This is not to say that such “professional amateurism” is always wrong. It is wrong as a normal methodology. If it obeys the same principals which would permit a just war, or the insurrection against an entrenched tyrant, more power to it! But it is a hopeless and hence unjust substitute for the patient and full-time organization of every aspect of life which we have seen in the necessary implementation of Social Justice.
That, in a nutshell, is the attitude of the Just Third Way to the sort of “social justice” practiced by those who have become ridiculed as “Social Justice Warriors,” or “SJWs.” The SJW is defined as “a pejorative term for an individual promoting socially progressive views; including feminism, civil rights, multiculturalism, political correctness, and identity politics. The accusation of being an SJW carries implications of pursuing personal validation rather than any deep-seated conviction, and being engaged in disingenuous social justice arguments or activism to raise personal reputation.” Anyway, the question was,
From what I understand about economics it seems like there has been a bit of revisionist history. Perhaps I am wrong, so please tell me if I am. It seems that any time in the past when people bought or sold their goods to others was “Capitalist.” Thus, in Tom Woods’s book, How the Church Built Western Civilization, the argument is that during the Middle Ages religious orders engaged in commerce, and therefore invented Capitalism. I tried looking up the history of different economic systems, and the claim is always made that any economy in which goods and services are sold at a profit is and has always been Capitalist. Yet if Capitalism is so old why am I under the impression it’s so new? When I try to look any of this up I can find nothing.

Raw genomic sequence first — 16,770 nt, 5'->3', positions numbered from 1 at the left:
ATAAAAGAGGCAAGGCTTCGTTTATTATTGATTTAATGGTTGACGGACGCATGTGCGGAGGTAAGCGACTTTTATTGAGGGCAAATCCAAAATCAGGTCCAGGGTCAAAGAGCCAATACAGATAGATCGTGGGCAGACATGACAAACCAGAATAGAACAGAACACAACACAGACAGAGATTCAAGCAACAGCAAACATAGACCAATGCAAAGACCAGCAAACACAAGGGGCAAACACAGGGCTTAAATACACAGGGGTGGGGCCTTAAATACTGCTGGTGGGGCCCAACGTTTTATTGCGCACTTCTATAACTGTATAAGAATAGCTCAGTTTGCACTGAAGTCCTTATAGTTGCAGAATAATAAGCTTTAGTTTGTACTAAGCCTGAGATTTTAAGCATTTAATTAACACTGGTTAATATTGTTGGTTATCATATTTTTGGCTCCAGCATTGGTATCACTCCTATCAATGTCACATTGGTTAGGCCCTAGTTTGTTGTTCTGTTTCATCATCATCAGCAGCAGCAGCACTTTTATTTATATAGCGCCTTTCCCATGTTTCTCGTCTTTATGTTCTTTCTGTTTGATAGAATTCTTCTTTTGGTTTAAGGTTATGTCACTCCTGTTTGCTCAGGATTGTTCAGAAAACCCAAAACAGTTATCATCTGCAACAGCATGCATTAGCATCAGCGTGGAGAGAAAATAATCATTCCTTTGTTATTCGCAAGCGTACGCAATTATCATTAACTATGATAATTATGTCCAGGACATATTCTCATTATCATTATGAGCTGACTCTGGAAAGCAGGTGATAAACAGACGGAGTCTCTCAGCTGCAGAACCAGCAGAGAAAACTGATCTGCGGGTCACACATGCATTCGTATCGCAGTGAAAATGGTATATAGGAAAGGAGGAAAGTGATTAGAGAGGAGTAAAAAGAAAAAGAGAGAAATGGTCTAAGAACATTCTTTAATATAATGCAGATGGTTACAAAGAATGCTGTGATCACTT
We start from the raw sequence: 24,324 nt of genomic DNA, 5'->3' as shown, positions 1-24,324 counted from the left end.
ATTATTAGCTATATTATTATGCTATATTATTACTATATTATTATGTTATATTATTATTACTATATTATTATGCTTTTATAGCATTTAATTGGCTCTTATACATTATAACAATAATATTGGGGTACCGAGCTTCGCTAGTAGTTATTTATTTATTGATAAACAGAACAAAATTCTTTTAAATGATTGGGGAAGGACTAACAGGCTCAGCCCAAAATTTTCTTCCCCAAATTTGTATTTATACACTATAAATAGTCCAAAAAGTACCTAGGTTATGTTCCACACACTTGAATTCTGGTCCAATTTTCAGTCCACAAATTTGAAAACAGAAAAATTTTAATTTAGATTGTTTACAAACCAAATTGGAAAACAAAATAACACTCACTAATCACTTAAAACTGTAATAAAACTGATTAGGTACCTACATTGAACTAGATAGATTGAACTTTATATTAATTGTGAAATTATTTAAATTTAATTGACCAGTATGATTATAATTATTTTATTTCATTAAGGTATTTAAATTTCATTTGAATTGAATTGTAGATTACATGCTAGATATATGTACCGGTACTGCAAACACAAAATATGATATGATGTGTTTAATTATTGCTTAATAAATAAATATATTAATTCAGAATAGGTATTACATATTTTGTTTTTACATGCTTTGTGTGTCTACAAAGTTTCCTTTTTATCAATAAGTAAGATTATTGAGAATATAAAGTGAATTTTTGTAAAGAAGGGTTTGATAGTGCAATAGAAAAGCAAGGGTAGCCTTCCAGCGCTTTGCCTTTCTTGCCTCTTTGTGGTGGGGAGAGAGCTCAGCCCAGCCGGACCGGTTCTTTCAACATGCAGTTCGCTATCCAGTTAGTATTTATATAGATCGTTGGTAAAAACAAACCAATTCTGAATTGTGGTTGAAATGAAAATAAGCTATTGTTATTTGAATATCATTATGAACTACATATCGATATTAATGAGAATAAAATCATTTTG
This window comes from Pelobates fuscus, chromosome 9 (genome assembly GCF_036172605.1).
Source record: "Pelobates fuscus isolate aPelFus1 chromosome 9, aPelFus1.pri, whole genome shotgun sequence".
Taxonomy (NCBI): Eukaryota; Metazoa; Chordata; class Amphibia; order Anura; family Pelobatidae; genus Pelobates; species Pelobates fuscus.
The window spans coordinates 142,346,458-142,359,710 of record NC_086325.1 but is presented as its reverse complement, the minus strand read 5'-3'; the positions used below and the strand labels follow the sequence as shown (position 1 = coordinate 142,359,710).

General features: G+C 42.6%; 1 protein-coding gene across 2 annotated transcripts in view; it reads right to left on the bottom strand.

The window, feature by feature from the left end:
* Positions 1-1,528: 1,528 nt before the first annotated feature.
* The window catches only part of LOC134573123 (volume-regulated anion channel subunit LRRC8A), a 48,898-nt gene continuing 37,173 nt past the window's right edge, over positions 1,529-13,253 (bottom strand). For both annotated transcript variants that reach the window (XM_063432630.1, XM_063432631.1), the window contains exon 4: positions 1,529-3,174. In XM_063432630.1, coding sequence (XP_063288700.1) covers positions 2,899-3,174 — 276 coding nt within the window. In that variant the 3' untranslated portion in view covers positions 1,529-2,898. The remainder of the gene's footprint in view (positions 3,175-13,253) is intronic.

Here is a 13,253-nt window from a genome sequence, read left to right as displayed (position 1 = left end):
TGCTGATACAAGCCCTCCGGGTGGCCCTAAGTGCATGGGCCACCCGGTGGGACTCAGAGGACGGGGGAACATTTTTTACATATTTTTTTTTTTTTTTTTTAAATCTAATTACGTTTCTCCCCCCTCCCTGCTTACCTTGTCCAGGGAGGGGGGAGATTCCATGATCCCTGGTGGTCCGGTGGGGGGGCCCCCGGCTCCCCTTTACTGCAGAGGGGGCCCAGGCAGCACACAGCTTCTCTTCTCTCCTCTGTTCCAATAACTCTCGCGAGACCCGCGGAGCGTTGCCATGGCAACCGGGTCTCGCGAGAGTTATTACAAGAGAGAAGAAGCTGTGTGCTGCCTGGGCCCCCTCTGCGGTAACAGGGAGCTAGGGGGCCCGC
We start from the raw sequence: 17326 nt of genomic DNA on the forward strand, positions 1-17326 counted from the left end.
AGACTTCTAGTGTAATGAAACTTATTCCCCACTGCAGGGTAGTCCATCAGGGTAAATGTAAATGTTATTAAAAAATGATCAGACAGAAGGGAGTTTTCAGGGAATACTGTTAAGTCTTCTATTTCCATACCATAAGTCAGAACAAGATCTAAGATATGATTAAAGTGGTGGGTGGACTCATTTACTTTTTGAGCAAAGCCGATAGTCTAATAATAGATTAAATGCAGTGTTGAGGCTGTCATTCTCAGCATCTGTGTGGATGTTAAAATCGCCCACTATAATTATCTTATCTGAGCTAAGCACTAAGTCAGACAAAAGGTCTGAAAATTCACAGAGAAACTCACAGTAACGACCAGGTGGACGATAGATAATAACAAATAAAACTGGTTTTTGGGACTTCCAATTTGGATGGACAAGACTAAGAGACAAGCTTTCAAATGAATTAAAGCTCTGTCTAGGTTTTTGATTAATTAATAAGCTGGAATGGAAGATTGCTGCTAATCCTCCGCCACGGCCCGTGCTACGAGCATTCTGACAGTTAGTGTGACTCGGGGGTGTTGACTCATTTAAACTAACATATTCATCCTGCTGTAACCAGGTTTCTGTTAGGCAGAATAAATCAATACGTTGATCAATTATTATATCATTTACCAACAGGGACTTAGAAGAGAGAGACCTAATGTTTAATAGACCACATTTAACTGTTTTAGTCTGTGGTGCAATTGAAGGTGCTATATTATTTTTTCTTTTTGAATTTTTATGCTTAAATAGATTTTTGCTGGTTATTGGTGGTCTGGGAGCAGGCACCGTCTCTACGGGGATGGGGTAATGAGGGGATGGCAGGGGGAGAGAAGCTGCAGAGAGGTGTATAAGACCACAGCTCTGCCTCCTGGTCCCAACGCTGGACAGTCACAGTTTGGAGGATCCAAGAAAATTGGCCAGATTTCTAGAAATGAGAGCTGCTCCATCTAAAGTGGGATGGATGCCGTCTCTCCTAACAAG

Here’s how we answered the question:
“Capitalism” is a term invented by socialists as a pejorative in the early nineteenth century to describe a system in which a relatively few people own capital, and everybody else works for them for wages. It was contrasted with socialism in which private property in capital is abolished as a natural right, and either the State or delegated private individuals own, and everybody else works for them for wages.